9. b612markt says:

    Same thing – but for the gas company – was on the front page of the Chicago Tribune today. So – they want to bill us for gas we DON’T USE to make up for the income they lose due to lower use.


  10. forgottenpassword says:


    but arent they STILL raising rates due to people conserving water? Meaning if they wasted more water & end up paying for doing so (thereby filling the city’s coffers) that their rates wouldnt be raised.

  11. chstwnd says:

    I wish I could find it, but there was a news story today about a guy in California that was being sued by the city for NOT generating any trash (and, therefore, similarly cutting into their revenues).

  12. catnapped says:

    No different than the electric companies who are complaining about everyone using CFLs and such (all yer conservation is costing our shareholders money!)

  13. mac-phisto says:

    Toronto alone is facing about $800 million worth of repair and replacement work, since half of the city’s water mains and 30 per cent of its sewer pipes are more than 50 years old. But last year, total revenue was only $604 million.

    i’m sorry, i don’t see how this is “hurting”. so a year’s revenue doesn’t quite cover the repairs on 50-year old pipes – what’s the problem? infrastructure repairs such as these are usually paid for with a bond anyway. assuming a 10-year bond @ 5%, the repairs cost toronto ~$1.4 billion. in that same time (assuming consumption/rates remain constant), they will have taken in $6 billion in revenue.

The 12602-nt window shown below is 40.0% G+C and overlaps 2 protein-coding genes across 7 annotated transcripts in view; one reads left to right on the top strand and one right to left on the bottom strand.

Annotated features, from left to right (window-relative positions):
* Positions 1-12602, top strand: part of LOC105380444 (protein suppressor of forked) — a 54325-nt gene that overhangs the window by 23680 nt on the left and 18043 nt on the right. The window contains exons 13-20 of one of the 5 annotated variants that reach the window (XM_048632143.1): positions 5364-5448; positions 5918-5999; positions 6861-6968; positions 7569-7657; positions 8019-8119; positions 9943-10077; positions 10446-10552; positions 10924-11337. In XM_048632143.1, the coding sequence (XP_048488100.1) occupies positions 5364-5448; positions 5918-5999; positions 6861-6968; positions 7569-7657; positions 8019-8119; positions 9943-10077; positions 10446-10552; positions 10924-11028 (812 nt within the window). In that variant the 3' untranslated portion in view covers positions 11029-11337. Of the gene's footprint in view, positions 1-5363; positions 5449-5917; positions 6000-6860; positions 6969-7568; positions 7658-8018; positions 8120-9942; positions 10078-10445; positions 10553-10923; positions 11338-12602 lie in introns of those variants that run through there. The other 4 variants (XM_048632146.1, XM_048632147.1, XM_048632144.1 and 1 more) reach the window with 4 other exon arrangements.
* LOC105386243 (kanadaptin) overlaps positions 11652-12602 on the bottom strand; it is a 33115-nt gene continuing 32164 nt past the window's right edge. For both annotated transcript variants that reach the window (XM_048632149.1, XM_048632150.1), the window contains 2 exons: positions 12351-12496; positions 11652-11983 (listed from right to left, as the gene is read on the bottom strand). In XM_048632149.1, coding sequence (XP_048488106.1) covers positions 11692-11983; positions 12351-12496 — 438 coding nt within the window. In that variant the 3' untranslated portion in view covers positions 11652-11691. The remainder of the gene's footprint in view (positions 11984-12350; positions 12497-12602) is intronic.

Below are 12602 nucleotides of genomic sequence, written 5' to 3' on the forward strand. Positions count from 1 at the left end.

it probably won’t even cost that much, b/c they’ll stagger the repair work & take out shorter bonds.

  14. kerry says:

    I know a woman who has always been very conservative with water, she uses about 50 gallons a month. Her town, however, recently implemented a mandatory 130 gallon charge for each customer. She complained that she doesn’t use 130 gallons, they said she was free to discontinue her water service.

  15. forgottenpassword says: